Sunrise City never feels flimsy or cheap while playing, and it will easily stand up to many playthroughs. Architects are bound to appreciate this, as this is their type of light building game.

Sunrise City's first skyscraper.

Sunrise City’s first skyscraper.

In addition to providing some physical heft to the game, all of these pieces reward you with a fantastic tactile and visceral experience. Even the game’s Floor markers – put on buildings to remind players of the next level’s bonus points – have a visual role to play. That is, besides being a practical reminder for scoring, they also double as flavorful spires or towers atop the buildings as they grow.


Working off The Blueprints

While the game’s towering physical qualities are one of the its best attributes, the artwork is a little more down to earth. Indeed, the artwork in Sunrise City is serviceable for the game’s purposes, depicting the colors and types of buildings that each zone is known for. But it isn’t terribly eye-catching either. It gets the job done but isn’t terribly awe inspiring. You know, sort of like actual city planning.

A nice citywide view from Skycopter 5.

A nice citywide view from Skycopter 5.

The Art Deco themed buildings are more interesting when viewed from a completed cityscape than on individual tiles (where they often feel repetitive), and it’s only from a more panoramic view where they pop out of the board a bit. Most people will end up focusing more on the tile’s colors than the pictures anyhow, so this facet won’t have any bearing on the quality of the game’s worthiness. Immersionists will take notice though, and unfortunately they likely will see Sunrise City as a missed opportunity for some creative depth. They will not be impressed with the lack of worldbuilding in the game.


Fluctuating Business Models

Sunrise City is a largely straightforward affair, centered around accumulating as many points as possible over three rounds. From the clarity of the rulebook to the simple color-coded tile system, you can pick up the gist of the game with little effort. Sunrise City even goes so far as to try to minimize game complexity with such features as the Role cards lasting just one round and only including a handful of the non-standard Community Zone tiles.

You get a star! And you get a star! And...

You get a star! And you get a star!

On the one hand, this makes the game incredibly accessible for new players. Between its ease of learning and hourish play time, Sunrise City makes for a decent family game or a lightweight strategy game. There are viable choices to be made throughout the three rounds, from which Roles to choose to which Zones to bid on, but the game flows through each phase like a canal through the downtown districts.

Most Socializers will file the necessary paperwork to play this game. Its quick ruleset, moderate play time, and (generally) quick turns are all marks in their favor. As with most tile placement games, however, there easily can also be small bouts of downtime as players figure out what their next best move is.

The most complicated part is actually the scoring itself, and even that is just a matter of keeping track of bonus points. Beyond merely trying to place tiles for points, the deepest strategy to the game lies in trying to ensure that you can reach exactly 10 points for the double Benchmark tokens. You may place a Building tile in a less than optimal position, for instance, and take fewer up-front points in order to reach that magical 10. Victory goes to those with the most Benchmarks, and acquiring extra Benchmark tokens is by far the most effective way of accomplishing that. It’s just good business.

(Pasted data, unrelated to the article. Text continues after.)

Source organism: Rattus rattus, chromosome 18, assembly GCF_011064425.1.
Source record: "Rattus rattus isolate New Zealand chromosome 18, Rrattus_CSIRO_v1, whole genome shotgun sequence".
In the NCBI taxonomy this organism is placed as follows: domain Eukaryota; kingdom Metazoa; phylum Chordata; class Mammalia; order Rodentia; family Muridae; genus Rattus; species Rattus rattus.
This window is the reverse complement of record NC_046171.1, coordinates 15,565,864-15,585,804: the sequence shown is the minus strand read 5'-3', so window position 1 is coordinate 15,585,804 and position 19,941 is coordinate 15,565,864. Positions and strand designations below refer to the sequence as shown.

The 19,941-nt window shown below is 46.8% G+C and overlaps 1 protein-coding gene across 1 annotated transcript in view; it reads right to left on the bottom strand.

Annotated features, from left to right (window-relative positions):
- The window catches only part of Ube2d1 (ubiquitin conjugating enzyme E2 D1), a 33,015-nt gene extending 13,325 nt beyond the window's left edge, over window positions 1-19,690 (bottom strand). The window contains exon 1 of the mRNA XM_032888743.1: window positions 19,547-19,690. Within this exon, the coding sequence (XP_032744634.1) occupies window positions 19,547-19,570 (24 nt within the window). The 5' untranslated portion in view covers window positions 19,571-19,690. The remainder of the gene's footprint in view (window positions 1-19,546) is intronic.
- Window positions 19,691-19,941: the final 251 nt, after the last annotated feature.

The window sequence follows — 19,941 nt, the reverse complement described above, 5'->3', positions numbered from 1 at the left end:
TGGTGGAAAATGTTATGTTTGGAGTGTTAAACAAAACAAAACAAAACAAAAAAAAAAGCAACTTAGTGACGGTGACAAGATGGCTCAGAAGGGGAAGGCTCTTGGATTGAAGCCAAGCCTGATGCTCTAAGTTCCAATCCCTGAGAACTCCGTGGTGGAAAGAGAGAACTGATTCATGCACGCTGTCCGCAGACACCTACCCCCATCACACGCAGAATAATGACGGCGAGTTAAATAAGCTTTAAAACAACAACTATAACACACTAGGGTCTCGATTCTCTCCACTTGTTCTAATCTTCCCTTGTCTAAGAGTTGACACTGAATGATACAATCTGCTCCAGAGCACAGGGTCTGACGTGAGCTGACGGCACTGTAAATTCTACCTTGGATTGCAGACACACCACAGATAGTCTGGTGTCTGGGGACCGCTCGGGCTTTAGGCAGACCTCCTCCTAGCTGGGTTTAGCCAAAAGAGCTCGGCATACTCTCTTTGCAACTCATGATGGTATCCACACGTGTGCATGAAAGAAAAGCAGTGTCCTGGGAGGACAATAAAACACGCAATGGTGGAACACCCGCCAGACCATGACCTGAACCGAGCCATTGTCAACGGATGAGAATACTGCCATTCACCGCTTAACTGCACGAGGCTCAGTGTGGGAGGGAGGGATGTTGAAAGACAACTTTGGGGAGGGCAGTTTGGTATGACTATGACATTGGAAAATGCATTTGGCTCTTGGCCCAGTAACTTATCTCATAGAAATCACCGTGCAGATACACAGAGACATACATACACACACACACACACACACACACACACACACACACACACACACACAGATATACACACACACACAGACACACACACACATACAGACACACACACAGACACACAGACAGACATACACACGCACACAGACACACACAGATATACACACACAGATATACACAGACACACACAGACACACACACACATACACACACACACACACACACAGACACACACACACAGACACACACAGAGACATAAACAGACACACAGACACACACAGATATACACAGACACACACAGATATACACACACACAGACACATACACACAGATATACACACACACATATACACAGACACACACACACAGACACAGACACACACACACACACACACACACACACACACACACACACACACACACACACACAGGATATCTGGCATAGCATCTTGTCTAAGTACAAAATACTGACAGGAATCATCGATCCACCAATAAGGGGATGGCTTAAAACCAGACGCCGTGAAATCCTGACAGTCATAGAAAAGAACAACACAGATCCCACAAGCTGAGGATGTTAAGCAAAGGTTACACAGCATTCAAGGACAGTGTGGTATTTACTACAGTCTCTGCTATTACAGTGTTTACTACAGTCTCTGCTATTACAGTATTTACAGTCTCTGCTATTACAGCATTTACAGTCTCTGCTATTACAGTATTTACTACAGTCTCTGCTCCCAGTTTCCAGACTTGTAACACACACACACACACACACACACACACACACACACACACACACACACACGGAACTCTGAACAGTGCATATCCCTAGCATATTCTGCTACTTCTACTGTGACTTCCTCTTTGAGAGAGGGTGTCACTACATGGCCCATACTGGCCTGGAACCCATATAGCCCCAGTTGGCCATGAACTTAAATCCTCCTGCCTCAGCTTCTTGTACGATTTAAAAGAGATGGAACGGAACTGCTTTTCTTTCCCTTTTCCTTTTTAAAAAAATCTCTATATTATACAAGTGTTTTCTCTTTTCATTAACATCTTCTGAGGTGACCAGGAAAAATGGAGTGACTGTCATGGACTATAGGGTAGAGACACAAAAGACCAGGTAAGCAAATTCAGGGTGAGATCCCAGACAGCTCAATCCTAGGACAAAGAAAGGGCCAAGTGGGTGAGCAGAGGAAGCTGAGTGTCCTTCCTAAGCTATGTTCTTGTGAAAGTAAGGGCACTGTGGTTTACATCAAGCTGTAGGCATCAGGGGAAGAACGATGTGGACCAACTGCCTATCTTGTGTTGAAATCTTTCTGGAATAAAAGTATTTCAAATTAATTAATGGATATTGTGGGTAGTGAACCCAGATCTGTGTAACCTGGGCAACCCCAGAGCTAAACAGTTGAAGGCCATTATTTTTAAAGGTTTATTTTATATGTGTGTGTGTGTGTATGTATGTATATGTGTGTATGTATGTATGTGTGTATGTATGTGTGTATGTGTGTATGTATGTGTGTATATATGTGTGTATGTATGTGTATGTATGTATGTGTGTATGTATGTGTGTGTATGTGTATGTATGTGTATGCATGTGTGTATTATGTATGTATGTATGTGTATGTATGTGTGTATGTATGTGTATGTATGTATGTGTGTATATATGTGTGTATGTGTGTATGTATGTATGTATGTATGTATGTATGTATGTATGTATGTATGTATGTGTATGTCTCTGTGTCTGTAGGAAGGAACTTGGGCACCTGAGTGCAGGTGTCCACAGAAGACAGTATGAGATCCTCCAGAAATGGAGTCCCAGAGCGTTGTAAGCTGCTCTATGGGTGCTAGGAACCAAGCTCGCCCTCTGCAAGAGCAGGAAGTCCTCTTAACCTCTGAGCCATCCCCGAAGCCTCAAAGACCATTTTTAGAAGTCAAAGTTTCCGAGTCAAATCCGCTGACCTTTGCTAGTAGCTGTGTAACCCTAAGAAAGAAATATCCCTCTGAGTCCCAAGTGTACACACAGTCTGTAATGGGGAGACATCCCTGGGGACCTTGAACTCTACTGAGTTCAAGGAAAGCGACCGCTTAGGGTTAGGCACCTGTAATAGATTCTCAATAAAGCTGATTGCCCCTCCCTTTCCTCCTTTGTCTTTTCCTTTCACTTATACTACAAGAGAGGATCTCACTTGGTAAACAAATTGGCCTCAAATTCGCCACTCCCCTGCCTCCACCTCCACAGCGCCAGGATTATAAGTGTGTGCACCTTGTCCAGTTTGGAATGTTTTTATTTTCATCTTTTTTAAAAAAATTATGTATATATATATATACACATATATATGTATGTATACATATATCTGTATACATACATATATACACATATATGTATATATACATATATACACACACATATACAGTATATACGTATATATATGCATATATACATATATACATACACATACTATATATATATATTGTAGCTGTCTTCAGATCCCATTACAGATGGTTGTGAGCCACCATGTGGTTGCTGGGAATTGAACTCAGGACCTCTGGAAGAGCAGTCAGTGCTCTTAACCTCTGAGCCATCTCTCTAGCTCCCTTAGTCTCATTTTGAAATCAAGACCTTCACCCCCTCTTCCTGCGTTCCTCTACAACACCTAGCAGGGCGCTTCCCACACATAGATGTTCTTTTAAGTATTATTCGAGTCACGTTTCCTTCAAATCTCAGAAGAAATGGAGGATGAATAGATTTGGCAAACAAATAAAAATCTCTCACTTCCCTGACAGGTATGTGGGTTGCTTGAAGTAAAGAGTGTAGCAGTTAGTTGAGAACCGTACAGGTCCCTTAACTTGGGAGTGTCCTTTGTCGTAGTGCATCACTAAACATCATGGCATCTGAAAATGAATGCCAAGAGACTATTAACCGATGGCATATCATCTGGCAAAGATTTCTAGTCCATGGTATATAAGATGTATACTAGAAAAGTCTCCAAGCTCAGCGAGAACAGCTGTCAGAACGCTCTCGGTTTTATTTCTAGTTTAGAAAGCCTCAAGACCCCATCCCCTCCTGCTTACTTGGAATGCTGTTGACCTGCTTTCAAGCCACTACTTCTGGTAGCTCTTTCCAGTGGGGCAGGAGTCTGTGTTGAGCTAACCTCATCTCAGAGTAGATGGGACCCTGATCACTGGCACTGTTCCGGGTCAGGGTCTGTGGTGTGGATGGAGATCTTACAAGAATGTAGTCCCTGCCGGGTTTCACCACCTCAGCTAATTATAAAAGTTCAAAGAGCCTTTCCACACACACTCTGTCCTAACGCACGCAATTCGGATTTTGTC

On the other hand, this style of game will have its detractors. Tacticians will have a hard time remaining interested in Sunrise City, for one, as although each playthrough provides slight variations on strategy, it doesn’t have the kind of long-term planning this group thrives on. You can really only plan for the current round at best in this game, and even then much of that hinges on the actions of others.

This bidding may have gotten a bit excessive...

This bidding may have gotten a tad excessive…

That being the case, there also isn’t much in the way of risk-taking in Sunrise City – even though one of the phases is, ironically, all about bidding. There is a clear path to winning, and it requires making logical investments. Daredevils are not cut out for the world of ordinary city planning.

Strikers will have similar issues. Sunrise City is for 2-4 players, although it tends to work best with three or four as it provides more player engagement. Having additional players also means there is some indirect room for you to interfere with one another, whether it’s the result of outbidding on a particular Zone tile or putting a Building on the spot someone else wanted.

However, the game still rewards you far more for playing your own tiles than trying to block someone else, and those actions don’t pay out to a large degree. For an pseudo-economic game, there isn’t much cutthroat behavior in Sunrise City, and while many will laud that fact, Strikers will likely pass on this game.


The Takeaway

Sunrise City proves to be a very solid game, both physically and mechanically. So dig in. Sunrise City is a true Gateway Plus Game – and one with a robust amount of replayability. The game is substantive enough for those seeking light strategy and light enough for those who worry about games that get bogged down in substance. Plus, its tile-stacking mechanic is as engaging as it is charming to look at. Sunrise City succeeds at not being a dry affair, keeping players involved while still being accessible for a wide spectrum of players and remaining easy to understand. For those looking to build up their collection with a sturdy post-Gateway Game, Sunrise City easily makes for a good cornerstone choice.


Sunrise City is a product of Game Salute.

Cardboard Republic Snapshot Scoring (Based on scale of 5):
Artwork: 3
Rules Clarity: 4.5
Replay Value: 4
Physical Quality: 4.5
Overall Score: 4

Photo Credits: Lego man by Wikia; Lincoln Logs by Nation Parks Service.